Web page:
A Gulfport man who robbed five Harrison County dollar stores at gunpoint in 2014 threatened store workers with a gun while demanding they open their safes.
Joseph Towner, now 32, couldn’t legally buy a gun.
The three-time felon was on parole on drug-dealing convictions and under indictment on an armed robbery charge. He’s now serving eight years on his drug convictions before he serves a 32-year prison term on federal convictions from the store holdups.
The gun he used has not been recovered and how he obtained it remains unclear, court records show. A felony conviction is one of several reasons the FBI uses to deny a gun purchase from a licensed federal firearms dealer.
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If the agencies that arrested Towner on drug charges notified the FBI after his drug sentencings in 2008 and 2011, his application to buy a gun would show up on the FBI’s National Instant Criminal Background Check System (NICS) with this word: “DENY.”
The process of background checks on gun applications is one that’s causing nationwide concern after the Air Force admitted it had not entered Devin P. Kelley’s domestic violence conviction in the NICS.
Kelley is the former airman accused of slaying 26 people at a Sutherland Springs, Texas, church on Nov. 5. The Air Force now says several dozen criminal backgrounds of other former personnel were not sent to the FBI. The Army also has announced it failed to report convictions on its personnel to the FBI.
U.S. Attorney General Jeff Sessions has directed the FBI and the ATF to investigate the background-check system and compliance by the Armed Forces and law enforcement agencies.
The FBI compiles criminal backgrounds through the NICS and tracks the number of applications for gun purchases.
FBI statistics show background checks on potential gun buyers in Mississippi have decreased 43 percent in the past five years, from 231,711 in 2013 to 188,136 in 2017.
Statistics show what happened
Different statistics from the Bureau of Alcohol, Tobacco, Firearms and Explosives show a broader picture of what happens to many firearms.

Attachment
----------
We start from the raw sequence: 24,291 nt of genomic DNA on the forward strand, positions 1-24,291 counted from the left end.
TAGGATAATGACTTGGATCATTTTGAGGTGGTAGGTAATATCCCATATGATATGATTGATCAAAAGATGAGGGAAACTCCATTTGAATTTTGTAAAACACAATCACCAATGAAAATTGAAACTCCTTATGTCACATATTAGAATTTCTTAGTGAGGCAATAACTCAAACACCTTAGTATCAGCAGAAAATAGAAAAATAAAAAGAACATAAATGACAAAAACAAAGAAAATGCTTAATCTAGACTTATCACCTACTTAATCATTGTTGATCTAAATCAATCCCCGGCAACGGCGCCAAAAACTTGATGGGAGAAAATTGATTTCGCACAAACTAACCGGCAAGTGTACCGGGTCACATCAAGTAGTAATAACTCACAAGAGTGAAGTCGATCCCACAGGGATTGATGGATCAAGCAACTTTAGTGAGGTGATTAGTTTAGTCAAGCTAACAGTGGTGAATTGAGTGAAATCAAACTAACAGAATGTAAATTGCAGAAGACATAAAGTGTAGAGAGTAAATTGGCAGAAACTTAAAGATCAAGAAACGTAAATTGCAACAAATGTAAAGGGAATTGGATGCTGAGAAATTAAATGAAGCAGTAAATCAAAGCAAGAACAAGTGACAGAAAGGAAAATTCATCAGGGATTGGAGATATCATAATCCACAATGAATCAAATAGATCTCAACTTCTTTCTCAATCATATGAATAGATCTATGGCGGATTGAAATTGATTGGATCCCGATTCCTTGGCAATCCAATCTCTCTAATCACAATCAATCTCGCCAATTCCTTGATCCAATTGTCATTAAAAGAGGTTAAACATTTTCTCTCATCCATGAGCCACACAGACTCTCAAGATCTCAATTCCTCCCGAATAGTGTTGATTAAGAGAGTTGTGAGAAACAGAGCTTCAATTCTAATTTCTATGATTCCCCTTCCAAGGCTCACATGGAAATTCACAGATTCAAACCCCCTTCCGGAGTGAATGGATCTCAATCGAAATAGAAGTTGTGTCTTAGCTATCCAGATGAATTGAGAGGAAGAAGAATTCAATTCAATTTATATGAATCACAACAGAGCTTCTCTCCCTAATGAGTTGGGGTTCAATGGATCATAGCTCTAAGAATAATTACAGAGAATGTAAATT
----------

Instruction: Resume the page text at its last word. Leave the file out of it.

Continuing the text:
The ATF tracks firearm investigations and gun seizures and discoveries of guns from local, state and federal agencies. Its statistics include guns seized during criminal investigations, used in suicides, taken in traffic stops or over welfare concerns.
The ATF also tracks time-to-crime rates for recovered firearms. That means how long from the time of purchase until a gun is used to commit a crime.
Last year, it took three months or less for 156 newly purchased weapons to be used in a crime in Mississippi, an ATF report shows. That’s an average of one crime with a new gun about every three weeks.
A total of 1,378 weapons recovered last year had been bought three or more years earlier before they were used to commit a crime.
ATF statistics show a total of 4,462 firearms were recovered in Mississippi last year. Of those, 2,187 of the firearms remain under investigation.
Of the remaining 1,275, nearly 71 percent, or 608 guns were taken from people who illegally possessed them.
Pistols, such as 9mm handguns, topped last year’s list as the most recovered type of firearm in Mississippi. A total of 2,589 pistols were recovered. Of those, 949 were 9mm-caliber handguns.
Pistols that use 9mm-caliber bullets are easier to conceal than most other types of weapons, said Jason Denham, resident agent in charge of the FBI field office in Gulfport. His office handles ATF operations in South Mississippi.
From killings and assaults
Law enforcement officers around the state seized 97 firearms in homicide investigations last year, and another 96 after shootings.
Robbery investigations netted 80 firearms, while burglary and property-crime investigations turned up 212 stolen guns or rifles.
ATF’s 2016 report also lists 322 firearms as being found. The report doesn’t say it the owners had reported them missing. The serial number from one gun recovered last year had been defaced.
Guns also are sold illegally, but theft is the most common reason guns disappear.
In about 8 out of 10 gun crimes, the perpetrator is not the gun owner but someone unlawfully possessing the gun, according to a Pittsburgh Graduate School of Public Health study conducted with the Pittsburgh Police Department, according to The Washington Post.
The study traced the origins of 893 guns recovered from crime scenes in Pittsburgh in 2008.
“The main way to avoid being a victim of theft is to consider the security of your firearm, whether it’s locked in a safe or cabinet, or has a locking device.” Denham said.
“Beyond that, know the make, model, serial number and manufacturer. That information increases our chances of recovery.”
How can law enforcement keep illegal guns off the street?
“Speaking for the ATF agents of South Mississippi, we’re going to keep doing our job, aggressively pursuing illegal firearms and people engaged in the unlawful use of firearms.”
ATF statistics on guns recovered in Mississippi
Statistics from the Bureau of Alcohol, Tobacco, Firearms and Explosives show 4,462 firearms were recovered in Mississippi in 2017. How some of them were recovered:
- Aggravated assaults: 96.
- Burglaries: 59.
- Carrying concealed weapon: 62.
- Carrying prohibited weapon: 2.
- Dangerous drugs: 268.
- Family offense: 73.
- Health/safety issues: 143.
- Homicides: 97.
- Homicides attempted: 4.
- Possession of a weapon: 608.
- Property crimes: 153.
- Robberies: 80.
- Suicides: 45.
- Suicides attempted: 12.
- Traffic offenses: 50.